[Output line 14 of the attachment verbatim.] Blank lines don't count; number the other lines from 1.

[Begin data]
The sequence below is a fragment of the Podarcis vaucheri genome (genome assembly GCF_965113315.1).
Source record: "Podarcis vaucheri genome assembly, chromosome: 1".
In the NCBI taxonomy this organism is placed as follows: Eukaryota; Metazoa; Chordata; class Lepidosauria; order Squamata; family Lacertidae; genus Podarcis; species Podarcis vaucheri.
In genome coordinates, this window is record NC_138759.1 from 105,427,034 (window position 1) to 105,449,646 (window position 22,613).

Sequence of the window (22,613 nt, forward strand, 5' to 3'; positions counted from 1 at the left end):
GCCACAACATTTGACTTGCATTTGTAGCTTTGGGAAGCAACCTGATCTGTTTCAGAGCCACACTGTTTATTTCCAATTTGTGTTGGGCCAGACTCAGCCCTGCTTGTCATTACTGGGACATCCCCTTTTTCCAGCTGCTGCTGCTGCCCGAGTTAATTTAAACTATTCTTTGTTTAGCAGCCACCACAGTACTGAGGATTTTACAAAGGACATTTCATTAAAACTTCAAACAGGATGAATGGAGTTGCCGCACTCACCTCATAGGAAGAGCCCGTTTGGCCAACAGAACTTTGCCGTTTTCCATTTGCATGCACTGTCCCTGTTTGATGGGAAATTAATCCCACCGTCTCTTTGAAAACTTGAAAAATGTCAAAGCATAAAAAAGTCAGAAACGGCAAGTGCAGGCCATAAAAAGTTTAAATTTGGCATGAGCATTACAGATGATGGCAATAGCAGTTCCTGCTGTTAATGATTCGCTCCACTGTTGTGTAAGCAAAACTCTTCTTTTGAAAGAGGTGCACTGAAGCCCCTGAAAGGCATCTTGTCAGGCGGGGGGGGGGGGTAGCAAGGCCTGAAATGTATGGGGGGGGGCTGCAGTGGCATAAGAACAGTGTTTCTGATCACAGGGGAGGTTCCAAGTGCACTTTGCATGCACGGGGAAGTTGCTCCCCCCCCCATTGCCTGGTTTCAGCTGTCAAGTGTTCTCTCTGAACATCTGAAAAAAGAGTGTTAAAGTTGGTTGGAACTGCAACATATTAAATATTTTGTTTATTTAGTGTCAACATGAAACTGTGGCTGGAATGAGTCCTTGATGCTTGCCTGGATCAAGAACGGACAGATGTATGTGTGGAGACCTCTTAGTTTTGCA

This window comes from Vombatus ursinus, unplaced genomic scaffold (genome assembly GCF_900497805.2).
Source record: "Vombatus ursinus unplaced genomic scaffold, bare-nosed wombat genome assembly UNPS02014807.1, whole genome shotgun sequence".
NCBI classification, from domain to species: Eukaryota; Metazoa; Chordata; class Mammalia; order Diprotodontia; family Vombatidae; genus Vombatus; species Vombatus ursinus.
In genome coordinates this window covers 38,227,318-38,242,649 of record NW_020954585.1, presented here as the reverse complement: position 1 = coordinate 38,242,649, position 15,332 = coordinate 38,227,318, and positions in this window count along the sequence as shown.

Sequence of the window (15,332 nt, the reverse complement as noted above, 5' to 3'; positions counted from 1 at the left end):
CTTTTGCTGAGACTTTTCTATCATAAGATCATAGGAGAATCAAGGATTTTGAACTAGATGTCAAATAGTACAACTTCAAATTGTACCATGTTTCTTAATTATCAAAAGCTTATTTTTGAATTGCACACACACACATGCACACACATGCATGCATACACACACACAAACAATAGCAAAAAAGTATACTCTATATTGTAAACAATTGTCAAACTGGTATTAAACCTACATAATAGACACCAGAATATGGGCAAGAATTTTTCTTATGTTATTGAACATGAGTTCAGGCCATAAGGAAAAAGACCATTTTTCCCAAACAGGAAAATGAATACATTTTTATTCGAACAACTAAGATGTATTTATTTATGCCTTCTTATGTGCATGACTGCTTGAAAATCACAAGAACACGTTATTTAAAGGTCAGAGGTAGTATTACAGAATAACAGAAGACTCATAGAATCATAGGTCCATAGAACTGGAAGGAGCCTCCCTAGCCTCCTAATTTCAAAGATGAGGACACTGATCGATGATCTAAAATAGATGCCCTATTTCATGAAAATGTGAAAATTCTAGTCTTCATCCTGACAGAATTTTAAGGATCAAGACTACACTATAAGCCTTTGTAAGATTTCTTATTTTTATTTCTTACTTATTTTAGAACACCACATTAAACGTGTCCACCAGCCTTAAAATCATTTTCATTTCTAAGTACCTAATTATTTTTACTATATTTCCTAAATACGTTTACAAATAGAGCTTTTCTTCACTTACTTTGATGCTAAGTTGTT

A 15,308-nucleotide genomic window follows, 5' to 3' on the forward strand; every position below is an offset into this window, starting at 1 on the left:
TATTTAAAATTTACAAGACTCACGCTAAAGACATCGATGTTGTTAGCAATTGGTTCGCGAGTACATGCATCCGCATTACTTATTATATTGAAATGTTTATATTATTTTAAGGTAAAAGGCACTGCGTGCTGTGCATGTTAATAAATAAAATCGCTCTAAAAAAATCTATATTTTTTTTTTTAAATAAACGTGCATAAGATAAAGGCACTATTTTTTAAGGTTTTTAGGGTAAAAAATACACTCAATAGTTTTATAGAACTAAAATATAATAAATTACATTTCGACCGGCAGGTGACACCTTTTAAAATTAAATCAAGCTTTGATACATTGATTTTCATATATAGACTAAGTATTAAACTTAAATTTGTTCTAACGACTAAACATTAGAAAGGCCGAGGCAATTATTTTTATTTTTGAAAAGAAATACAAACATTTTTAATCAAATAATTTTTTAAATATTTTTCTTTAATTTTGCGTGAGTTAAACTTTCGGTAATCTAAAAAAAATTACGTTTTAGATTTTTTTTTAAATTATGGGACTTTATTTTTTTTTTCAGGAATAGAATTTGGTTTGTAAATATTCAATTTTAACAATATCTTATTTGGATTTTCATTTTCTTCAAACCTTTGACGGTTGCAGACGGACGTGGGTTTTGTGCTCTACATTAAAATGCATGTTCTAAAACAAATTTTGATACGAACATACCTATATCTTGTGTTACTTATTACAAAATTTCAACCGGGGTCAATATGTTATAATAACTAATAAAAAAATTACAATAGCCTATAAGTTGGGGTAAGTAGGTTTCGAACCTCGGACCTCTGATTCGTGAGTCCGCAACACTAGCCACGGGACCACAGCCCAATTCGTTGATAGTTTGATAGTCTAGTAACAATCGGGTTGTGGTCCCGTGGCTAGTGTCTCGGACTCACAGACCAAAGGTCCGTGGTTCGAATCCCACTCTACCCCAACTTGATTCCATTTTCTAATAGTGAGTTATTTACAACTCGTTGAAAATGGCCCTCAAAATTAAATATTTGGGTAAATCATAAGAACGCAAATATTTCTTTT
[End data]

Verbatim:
TATTTAAAATTTACAAGACTCACGCTAAAGACATCGATGTTGTTAGCAATTGGTTCGCGAGTACATGCATCCGCATTACTTATTATATTGAAATGTTTATATTATTTTAAGGTAAAAGGCACTGCGTGCTGTGCATGTTAATAAATAAAATCGCTCTAAAAAAATCTATATTTTTTTTTTTAAATAAACGTGCATAAGATAAAGGCACTATTTTTTAAGGTTTTTAGGGTAAAAAATACACTCAATAGTTTTATAGAACTAAAATATAATAAATTACATTTCGACCGGCAGGTGACACCTTTTAAAATTAAATCAAGCTTTGATACATTGATTTTCATATATAGACTAAGTATTAAACTTAAATTTGTTCTAACGACTAAACATTAGAAAGGCCGAGGCAATTATTTTTATTTTTGAAAAGAAATACAAACATTTTTAATCAAATAATTTTTTAAATATTTTTCTTTAATTTTGCGTGAGTTAAACTTTCGGTAATCTAAAAAAAATTACGTTTTAGATTTTTTTTTAAATTATGGGACTTTATTTTTTTTTTCAGGAATAGAATTTGGTTTGTAAATATTCAATTTTAACAATATCTTATTTGGATTTTCATTTTCTTCAAACCTTTGACGGTTGCAGACGGACGTGGGTTTTGTGCTCTACATTAAAATGCATGTTCTAAAACAAATTTTGATACGAACATACCTATATCTTGTGTTACTTATTACAAAATTTCAACCGGGGTCAATATGTTATAATAACTAATAAAAAAATTACAATAGCCTATAAGTTGGGGTAAGTAGGTTTCGAACCTCGGACCTCTGATTCGTGAGTCCGCAACACTAGCCACGGGACCACAGCCCAATTCGTTGATAGTTTGATAGTCTAGTAACAATCGGGTTGTGGTCCCGTGGCTAGTGTCTCGGACTCACAGACCAAAGGTCCGTGGTTCGAATCCCACTCTACCCCAACTTGATTCCATTTTCTAATAGTGAGTTATTTACAACTCGTTGAAAATGGCCCTCAAAATTAAATATTTGGGTAAATCATAAGAACGCAAATATTTCTTTT